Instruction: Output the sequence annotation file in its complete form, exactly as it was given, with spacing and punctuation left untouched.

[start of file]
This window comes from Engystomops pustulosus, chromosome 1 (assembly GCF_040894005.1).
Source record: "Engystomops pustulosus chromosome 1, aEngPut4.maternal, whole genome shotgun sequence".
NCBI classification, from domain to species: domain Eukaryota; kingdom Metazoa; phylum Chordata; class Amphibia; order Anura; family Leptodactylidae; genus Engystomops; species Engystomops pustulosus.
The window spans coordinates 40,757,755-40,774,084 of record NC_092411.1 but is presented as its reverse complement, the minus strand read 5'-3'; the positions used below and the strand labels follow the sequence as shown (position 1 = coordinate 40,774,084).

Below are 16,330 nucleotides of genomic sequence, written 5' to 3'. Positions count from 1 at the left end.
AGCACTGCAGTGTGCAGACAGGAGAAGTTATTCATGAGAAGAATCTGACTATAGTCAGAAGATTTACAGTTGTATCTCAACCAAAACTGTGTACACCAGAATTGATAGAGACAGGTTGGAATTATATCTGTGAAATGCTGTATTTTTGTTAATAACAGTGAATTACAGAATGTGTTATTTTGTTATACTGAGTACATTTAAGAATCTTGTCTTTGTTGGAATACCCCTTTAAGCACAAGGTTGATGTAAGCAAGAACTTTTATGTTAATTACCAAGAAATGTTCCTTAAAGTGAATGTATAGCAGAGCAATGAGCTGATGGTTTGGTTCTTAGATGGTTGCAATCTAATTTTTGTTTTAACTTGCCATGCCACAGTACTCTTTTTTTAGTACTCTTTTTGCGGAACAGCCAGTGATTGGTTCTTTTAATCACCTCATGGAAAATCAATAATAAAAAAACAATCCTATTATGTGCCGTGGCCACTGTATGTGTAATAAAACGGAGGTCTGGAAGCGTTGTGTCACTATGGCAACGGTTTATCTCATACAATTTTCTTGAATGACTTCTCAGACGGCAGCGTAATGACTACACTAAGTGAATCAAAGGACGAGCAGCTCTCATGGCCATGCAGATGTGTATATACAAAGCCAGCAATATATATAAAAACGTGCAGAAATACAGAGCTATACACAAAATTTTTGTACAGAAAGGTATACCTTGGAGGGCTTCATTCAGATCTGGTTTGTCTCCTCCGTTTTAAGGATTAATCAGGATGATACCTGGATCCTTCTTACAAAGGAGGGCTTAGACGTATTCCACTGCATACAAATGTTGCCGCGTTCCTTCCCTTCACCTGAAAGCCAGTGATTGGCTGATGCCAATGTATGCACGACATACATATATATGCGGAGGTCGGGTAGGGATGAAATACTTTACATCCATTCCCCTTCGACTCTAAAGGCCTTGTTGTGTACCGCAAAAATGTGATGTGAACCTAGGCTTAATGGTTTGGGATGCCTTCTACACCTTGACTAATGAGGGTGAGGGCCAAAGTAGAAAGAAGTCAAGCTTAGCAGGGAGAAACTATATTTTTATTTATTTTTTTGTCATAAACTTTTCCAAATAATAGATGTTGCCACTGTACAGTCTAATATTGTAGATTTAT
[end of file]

This window comes from Engystomops pustulosus, chromosome 1 (assembly GCF_040894005.1).
Source record: "Engystomops pustulosus chromosome 1, aEngPut4.maternal, whole genome shotgun sequence".
NCBI classification, from domain to species: domain Eukaryota; kingdom Metazoa; phylum Chordata; class Amphibia; order Anura; family Leptodactylidae; genus Engystomops; species Engystomops pustulosus.
The window spans coordinates 40,757,755-40,774,084 of record NC_092411.1 but is presented as its reverse complement, the minus strand read 5'-3'; the positions used below and the strand labels follow the sequence as shown (position 1 = coordinate 40,774,084).

Below are 16,330 nucleotides of genomic sequence, written 5' to 3'. Positions count from 1 at the left end.
AGCACTGCAGTGTGCAGACAGGAGAAGTTATTCATGAGAAGAATCTGACTATAGTCAGAAGATTTACAGTTGTATCTCAACCAAAACTGTGTACACCAGAATTGATAGAGACAGGTTGGAATTATATCTGTGAAATGCTGTATTTTTGTTAATAACAGTGAATTACAGAATGTGTTATTTTGTTATACTGAGTACATTTAAGAATCTTGTCTTTGTTGGAATACCCCTTTAAGCACAAGGTTGATGTAAGCAAGAACTTTTATGTTAATTACCAAGAAATGTTCCTTAAAGTGAATGTATAGCAGAGCAATGAGCTGATGGTTTGGTTCTTAGATGGTTGCAATCTAATTTTTGTTTTAACTTGCCATGCCACAGTACTCTTTTTTTAGTACTCTTTTTGCGGAACAGCCAGTGATTGGTTCTTTTAATCACCTCATGGAAAATCAATAATAAAAAAACAATCCTATTATGTGCCGTGGCCACTGTATGTGTAATAAAACGGAGGTCTGGAAGCGTTGTGTCACTATGGCAACGGTTTATCTCATACAATTTTCTTGAATGACTTCTCAGACGGCAGCGTAATGACTACACTAAGTGAATCAAAGGACGAGCAGCTCTCATGGCCATGCAGATGTGTATATACAAAGCCAGCAATATATATAAAAACGTGCAGAAATACAGAGCTATACACAAAATTTTTGTACAGAAAGGTATACCTTGGAGGGCTTCATTCAGATCTGGTTTGTCTCCTCCGTTTTAAGGATTAATCAGGATGATACCTGGATCCTTCTTACAAAGGAGGGCTTAGACGTATTCCACTGCATACAAATGTTGCCGCGTTCCTTCCCTTCACCTGAAAGCCAGTGATTGGCTGATGCCAATGTATGCACGACATACATATATATGCGGAGGTCGGGTAGGGATGAAATACTTTACATCCATTCCCCTTCGACTCTAAAGGCCTTGTTGTGTACCGCAAAAATGTGATGTGAACCTAGGCTTAATGGTTTGGGATGCCTTCTACACCTTGACTAATGAGGGTGAGGGCCAAAGTAGAAAGAAGTCAAGCTTAGCAGGGAGAAACTATATTTTTATTTATTTTTTTGTCATAAACTTTTCCAAATAATAGATGTTGCCACTGTACAGTCTAATATTGTAGATTTAT